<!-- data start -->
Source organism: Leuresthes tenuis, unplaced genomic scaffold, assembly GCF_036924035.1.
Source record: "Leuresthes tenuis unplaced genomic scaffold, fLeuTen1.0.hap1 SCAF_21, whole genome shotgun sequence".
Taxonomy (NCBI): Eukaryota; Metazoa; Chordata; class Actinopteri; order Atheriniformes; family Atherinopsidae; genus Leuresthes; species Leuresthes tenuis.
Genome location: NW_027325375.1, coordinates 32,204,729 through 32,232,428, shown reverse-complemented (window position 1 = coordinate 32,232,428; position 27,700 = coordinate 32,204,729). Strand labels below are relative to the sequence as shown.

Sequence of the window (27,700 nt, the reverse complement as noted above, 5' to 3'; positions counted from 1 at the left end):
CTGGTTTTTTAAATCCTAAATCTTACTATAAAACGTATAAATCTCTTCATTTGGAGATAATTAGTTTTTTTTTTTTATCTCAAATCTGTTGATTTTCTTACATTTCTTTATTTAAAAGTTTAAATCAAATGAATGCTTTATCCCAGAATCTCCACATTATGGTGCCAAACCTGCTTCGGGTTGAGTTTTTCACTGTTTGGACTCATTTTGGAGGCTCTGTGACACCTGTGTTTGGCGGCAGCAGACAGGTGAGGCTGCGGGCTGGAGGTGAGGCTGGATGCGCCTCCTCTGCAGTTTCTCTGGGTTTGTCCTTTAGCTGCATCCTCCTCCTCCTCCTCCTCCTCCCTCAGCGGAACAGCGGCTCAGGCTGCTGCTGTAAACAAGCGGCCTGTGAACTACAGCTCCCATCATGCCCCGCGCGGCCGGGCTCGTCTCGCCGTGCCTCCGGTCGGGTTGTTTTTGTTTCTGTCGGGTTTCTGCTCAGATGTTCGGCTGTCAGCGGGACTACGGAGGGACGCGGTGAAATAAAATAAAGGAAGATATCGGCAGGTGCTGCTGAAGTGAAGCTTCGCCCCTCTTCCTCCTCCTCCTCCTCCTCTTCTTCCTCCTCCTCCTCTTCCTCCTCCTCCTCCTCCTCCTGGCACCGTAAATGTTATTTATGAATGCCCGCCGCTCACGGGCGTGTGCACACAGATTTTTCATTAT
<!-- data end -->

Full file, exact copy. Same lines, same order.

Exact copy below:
Source organism: Leuresthes tenuis, unplaced genomic scaffold, assembly GCF_036924035.1.
Source record: "Leuresthes tenuis unplaced genomic scaffold, fLeuTen1.0.hap1 SCAF_21, whole genome shotgun sequence".
Taxonomy (NCBI): Eukaryota; Metazoa; Chordata; class Actinopteri; order Atheriniformes; family Atherinopsidae; genus Leuresthes; species Leuresthes tenuis.
Genome location: NW_027325375.1, coordinates 32,204,729 through 32,232,428, shown reverse-complemented (window position 1 = coordinate 32,232,428; position 27,700 = coordinate 32,204,729). Strand labels below are relative to the sequence as shown.

Sequence of the window (27,700 nt, the reverse complement as noted above, 5' to 3'; positions counted from 1 at the left end):
CTGGTTTTTTAAATCCTAAATCTTACTATAAAACGTATAAATCTCTTCATTTGGAGATAATTAGTTTTTTTTTTTTATCTCAAATCTGTTGATTTTCTTACATTTCTTTATTTAAAAGTTTAAATCAAATGAATGCTTTATCCCAGAATCTCCACATTATGGTGCCAAACCTGCTTCGGGTTGAGTTTTTCACTGTTTGGACTCATTTTGGAGGCTCTGTGACACCTGTGTTTGGCGGCAGCAGACAGGTGAGGCTGCGGGCTGGAGGTGAGGCTGGATGCGCCTCCTCTGCAGTTTCTCTGGGTTTGTCCTTTAGCTGCATCCTCCTCCTCCTCCTCCTCCTCCCTCAGCGGAACAGCGGCTCAGGCTGCTGCTGTAAACAAGCGGCCTGTGAACTACAGCTCCCATCATGCCCCGCGCGGCCGGGCTCGTCTCGCCGTGCCTCCGGTCGGGTTGTTTTTGTTTCTGTCGGGTTTCTGCTCAGATGTTCGGCTGTCAGCGGGACTACGGAGGGACGCGGTGAAATAAAATAAAGGAAGATATCGGCAGGTGCTGCTGAAGTGAAGCTTCGCCCCTCTTCCTCCTCCTCCTCCTCCTCTTCTTCCTCCTCCTCCTCTTCCTCCTCCTCCTCCTCCTCCTGGCACCGTAAATGTTATTTATGAATGCCCGCCGCTCACGGGCGTGTGCACACAGATTTTTCATTAT